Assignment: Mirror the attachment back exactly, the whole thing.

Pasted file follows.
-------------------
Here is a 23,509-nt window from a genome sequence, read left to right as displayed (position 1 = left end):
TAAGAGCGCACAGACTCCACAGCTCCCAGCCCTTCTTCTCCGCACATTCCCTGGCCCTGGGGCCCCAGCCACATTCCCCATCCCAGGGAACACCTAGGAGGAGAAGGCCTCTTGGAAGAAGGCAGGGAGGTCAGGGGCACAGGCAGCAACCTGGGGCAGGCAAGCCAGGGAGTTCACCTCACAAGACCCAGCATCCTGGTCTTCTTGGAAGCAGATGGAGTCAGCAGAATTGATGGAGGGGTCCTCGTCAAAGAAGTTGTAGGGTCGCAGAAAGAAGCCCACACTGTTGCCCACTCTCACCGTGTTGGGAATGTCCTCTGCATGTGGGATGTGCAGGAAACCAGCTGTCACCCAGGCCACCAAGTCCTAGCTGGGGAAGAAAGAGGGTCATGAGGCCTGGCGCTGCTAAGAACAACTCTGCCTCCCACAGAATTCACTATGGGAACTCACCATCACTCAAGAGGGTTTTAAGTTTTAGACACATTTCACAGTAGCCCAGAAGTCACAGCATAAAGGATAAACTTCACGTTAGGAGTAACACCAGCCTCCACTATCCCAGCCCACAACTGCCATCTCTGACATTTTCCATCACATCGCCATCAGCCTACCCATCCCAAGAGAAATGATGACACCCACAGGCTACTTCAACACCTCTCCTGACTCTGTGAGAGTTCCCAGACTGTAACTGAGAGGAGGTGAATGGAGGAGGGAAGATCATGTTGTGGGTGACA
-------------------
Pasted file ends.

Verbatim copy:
Here is a 23,509-nt window from a genome sequence, read left to right as displayed (position 1 = left end):
TAAGAGCGCACAGACTCCACAGCTCCCAGCCCTTCTTCTCCGCACATTCCCTGGCCCTGGGGCCCCAGCCACATTCCCCATCCCAGGGAACACCTAGGAGGAGAAGGCCTCTTGGAAGAAGGCAGGGAGGTCAGGGGCACAGGCAGCAACCTGGGGCAGGCAAGCCAGGGAGTTCACCTCACAAGACCCAGCATCCTGGTCTTCTTGGAAGCAGATGGAGTCAGCAGAATTGATGGAGGGGTCCTCGTCAAAGAAGTTGTAGGGTCGCAGAAAGAAGCCCACACTGTTGCCCACTCTCACCGTGTTGGGAATGTCCTCTGCATGTGGGATGTGCAGGAAACCAGCTGTCACCCAGGCCACCAAGTCCTAGCTGGGGAAGAAAGAGGGTCATGAGGCCTGGCGCTGCTAAGAACAACTCTGCCTCCCACAGAATTCACTATGGGAACTCACCATCACTCAAGAGGGTTTTAAGTTTTAGACACATTTCACAGTAGCCCAGAAGTCACAGCATAAAGGATAAACTTCACGTTAGGAGTAACACCAGCCTCCACTATCCCAGCCCACAACTGCCATCTCTGACATTTTCCATCACATCGCCATCAGCCTACCCATCCCAAGAGAAATGATGACACCCACAGGCTACTTCAACACCTCTCCTGACTCTGTGAGAGTTCCCAGACTGTAACTGAGAGGAGGTGAATGGAGGAGGGAAGATCATGTTGTGGGTGACA